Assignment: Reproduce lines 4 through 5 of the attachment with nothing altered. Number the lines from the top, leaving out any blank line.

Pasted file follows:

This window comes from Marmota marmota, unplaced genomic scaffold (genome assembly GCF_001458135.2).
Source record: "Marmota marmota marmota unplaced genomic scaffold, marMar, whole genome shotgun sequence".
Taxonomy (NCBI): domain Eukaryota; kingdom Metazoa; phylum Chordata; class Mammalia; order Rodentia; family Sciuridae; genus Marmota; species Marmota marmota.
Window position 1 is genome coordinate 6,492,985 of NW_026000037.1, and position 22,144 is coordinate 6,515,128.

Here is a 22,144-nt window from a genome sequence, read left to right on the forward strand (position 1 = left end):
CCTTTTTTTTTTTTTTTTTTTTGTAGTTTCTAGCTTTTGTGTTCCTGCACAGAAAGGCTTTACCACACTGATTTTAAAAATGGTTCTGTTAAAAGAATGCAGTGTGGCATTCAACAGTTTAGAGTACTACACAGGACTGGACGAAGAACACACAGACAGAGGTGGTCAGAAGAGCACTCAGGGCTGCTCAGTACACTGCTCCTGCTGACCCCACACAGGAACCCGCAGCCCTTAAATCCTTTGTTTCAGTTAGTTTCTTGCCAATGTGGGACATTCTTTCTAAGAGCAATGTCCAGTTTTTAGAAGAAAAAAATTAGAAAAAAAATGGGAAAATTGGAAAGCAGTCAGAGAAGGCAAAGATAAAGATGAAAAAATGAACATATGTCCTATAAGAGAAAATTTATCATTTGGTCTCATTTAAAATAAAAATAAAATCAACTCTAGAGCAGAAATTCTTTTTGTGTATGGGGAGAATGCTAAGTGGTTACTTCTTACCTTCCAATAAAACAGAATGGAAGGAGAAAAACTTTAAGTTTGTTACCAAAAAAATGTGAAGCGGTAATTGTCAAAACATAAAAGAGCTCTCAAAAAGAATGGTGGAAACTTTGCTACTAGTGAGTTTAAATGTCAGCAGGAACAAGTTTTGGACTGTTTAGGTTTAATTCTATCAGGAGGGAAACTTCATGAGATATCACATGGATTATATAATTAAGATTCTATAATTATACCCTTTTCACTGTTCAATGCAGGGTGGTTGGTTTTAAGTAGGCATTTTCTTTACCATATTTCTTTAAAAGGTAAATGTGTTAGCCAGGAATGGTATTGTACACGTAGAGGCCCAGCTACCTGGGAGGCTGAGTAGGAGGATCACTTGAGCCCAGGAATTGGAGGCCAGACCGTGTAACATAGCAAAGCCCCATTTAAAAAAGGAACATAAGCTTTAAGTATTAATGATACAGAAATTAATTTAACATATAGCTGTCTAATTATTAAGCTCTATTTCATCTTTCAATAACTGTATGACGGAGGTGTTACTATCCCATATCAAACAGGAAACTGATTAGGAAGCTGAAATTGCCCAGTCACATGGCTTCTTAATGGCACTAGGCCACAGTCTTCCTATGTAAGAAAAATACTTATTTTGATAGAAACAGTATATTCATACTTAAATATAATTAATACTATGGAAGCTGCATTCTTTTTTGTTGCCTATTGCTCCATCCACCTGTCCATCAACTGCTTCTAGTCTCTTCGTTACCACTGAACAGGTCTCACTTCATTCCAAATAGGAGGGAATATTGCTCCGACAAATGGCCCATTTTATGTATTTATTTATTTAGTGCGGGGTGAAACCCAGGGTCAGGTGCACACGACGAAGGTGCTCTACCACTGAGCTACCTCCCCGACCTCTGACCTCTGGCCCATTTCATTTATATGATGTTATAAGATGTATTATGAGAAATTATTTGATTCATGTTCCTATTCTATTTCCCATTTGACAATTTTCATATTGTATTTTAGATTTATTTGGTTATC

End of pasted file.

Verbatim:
Window position 1 is genome coordinate 6,492,985 of NW_026000037.1, and position 22,144 is coordinate 6,515,128.

Here is a 22,144-nt window from a genome sequence, read left to right on the forward strand (position 1 = left end):